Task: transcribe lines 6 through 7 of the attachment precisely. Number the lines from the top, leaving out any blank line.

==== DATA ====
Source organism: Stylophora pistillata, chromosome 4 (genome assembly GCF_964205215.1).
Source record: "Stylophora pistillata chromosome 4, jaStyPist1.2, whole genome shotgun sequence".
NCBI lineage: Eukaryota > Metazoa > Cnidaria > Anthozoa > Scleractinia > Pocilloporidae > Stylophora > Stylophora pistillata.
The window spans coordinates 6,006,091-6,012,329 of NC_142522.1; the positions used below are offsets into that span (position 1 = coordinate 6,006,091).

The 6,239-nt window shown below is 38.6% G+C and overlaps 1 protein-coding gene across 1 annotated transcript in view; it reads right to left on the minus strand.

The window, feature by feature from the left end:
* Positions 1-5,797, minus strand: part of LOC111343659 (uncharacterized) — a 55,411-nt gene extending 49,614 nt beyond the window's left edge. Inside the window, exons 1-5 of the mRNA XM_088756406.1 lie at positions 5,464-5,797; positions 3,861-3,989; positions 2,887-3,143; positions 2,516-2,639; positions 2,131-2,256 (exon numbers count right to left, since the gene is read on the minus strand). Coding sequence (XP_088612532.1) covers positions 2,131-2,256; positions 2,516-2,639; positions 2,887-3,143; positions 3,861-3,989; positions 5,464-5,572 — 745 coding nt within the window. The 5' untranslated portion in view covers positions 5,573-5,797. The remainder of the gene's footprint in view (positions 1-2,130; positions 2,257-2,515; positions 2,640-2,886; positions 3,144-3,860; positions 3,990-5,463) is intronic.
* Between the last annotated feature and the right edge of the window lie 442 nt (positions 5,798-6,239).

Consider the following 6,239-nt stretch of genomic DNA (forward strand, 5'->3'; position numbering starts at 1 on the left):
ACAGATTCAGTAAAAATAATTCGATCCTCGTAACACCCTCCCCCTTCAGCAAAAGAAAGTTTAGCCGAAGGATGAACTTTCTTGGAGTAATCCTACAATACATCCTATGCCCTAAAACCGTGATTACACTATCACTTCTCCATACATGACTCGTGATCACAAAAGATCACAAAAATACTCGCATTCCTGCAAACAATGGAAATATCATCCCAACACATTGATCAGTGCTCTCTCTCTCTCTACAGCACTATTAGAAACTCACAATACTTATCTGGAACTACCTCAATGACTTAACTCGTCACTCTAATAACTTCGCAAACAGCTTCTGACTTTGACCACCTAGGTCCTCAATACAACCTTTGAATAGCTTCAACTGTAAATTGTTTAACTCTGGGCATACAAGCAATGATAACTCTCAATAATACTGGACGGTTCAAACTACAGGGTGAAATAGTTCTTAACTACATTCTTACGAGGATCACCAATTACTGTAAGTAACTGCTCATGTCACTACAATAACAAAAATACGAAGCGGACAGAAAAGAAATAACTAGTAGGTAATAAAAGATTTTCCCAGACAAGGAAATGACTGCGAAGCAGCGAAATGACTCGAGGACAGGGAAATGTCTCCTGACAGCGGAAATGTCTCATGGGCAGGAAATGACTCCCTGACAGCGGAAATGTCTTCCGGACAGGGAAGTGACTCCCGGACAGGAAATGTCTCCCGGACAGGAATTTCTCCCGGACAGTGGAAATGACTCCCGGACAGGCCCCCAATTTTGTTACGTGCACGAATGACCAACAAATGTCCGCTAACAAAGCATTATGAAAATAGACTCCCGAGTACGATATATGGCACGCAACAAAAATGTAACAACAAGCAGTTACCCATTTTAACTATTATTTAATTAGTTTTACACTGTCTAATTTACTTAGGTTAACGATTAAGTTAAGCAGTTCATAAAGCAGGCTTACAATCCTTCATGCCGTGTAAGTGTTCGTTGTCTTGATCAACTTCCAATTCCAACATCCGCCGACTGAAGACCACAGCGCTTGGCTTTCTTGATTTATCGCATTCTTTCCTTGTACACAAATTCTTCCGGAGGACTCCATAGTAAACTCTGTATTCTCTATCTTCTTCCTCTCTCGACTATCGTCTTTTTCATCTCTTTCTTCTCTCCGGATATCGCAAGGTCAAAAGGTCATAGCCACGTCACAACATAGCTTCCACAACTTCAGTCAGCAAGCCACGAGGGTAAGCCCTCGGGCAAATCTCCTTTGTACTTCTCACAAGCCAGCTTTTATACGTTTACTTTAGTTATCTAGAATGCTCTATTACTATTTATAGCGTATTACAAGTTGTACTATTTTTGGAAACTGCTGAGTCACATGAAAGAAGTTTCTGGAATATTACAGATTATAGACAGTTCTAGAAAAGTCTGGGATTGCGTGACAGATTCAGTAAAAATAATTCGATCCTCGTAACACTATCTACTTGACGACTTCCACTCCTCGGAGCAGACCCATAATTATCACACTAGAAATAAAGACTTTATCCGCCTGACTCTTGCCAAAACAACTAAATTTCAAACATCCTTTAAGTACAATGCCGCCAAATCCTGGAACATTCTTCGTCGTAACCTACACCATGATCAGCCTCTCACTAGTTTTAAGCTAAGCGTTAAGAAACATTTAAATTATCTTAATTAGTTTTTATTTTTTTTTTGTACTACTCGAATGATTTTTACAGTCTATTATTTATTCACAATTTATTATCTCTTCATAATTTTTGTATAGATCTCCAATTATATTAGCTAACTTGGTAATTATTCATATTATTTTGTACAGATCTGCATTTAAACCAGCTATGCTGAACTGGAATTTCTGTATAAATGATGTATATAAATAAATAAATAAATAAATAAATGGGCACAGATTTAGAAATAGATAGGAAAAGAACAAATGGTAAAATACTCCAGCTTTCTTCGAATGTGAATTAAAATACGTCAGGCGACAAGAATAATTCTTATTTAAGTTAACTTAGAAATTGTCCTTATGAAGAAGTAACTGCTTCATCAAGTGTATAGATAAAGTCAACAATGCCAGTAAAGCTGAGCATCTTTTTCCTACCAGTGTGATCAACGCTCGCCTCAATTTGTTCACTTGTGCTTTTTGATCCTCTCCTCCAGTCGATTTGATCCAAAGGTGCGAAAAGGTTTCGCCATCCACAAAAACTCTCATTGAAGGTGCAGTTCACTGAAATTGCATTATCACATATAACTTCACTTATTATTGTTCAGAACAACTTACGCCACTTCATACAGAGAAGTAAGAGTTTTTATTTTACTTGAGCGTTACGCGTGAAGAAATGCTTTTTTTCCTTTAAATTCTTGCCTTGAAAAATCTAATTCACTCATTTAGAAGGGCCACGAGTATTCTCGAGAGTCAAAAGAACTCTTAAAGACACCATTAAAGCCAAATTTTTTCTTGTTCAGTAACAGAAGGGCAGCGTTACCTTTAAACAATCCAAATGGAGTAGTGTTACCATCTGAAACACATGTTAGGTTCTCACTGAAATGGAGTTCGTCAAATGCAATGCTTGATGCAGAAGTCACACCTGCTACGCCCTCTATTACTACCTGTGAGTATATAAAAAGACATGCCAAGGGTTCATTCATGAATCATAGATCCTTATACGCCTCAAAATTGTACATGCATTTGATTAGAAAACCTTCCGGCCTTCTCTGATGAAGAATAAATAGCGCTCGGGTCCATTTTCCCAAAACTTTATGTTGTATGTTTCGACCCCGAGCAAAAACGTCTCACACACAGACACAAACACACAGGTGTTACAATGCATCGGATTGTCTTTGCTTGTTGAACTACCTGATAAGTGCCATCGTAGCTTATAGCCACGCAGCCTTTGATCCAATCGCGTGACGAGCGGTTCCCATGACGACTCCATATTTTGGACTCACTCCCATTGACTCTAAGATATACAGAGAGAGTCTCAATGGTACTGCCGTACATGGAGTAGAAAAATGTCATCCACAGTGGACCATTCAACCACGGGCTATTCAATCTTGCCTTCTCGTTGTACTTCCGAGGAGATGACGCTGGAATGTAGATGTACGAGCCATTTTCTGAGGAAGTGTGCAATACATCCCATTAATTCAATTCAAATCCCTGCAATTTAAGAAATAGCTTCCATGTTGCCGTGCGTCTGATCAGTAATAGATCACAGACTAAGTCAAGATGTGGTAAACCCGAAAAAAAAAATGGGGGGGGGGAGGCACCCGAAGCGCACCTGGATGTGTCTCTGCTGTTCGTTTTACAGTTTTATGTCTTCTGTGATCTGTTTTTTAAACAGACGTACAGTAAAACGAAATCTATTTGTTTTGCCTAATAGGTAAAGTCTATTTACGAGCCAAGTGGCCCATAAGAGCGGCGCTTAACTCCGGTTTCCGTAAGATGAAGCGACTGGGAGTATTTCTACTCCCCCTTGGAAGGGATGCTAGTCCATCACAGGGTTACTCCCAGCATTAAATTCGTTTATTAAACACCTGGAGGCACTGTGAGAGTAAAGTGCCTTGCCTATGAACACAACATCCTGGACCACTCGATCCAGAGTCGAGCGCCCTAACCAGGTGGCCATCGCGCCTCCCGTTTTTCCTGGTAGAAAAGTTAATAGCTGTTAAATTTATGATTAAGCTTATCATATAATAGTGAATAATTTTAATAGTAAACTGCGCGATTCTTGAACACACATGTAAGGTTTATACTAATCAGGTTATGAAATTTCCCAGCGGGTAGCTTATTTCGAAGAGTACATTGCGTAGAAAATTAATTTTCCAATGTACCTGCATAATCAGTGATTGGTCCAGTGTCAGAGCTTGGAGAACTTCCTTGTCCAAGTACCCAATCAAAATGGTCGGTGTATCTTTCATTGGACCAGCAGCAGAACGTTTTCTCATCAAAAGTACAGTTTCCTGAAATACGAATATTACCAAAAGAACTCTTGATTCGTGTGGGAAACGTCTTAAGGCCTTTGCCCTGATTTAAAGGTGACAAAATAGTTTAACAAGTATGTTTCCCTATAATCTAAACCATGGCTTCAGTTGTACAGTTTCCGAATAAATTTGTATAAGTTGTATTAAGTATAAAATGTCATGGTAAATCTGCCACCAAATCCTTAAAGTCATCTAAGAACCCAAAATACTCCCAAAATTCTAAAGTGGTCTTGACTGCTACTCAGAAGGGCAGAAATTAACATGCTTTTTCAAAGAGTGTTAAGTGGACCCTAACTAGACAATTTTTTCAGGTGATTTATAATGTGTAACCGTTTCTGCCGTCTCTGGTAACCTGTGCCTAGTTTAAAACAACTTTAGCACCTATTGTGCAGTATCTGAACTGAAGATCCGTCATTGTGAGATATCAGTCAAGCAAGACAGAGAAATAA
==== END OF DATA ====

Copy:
The window, feature by feature from the left end:
* Positions 1-5,797, minus strand: part of LOC111343659 (uncharacterized) — a 55,411-nt gene extending 49,614 nt beyond the window's left edge. Inside the window, exons 1-5 of the mRNA XM_088756406.1 lie at positions 5,464-5,797; positions 3,861-3,989; positions 2,887-3,143; positions 2,516-2,639; positions 2,131-2,256 (exon numbers count right to left, since the gene is read on the minus strand). Coding sequence (XP_088612532.1) covers positions 2,131-2,256; positions 2,516-2,639; positions 2,887-3,143; positions 3,861-3,989; positions 5,464-5,572 — 745 coding nt within the window. The 5' untranslated portion in view covers positions 5,573-5,797. The remainder of the gene's footprint in view (positions 1-2,130; positions 2,257-2,515; positions 2,640-2,886; positions 3,144-3,860; positions 3,990-5,463) is intronic.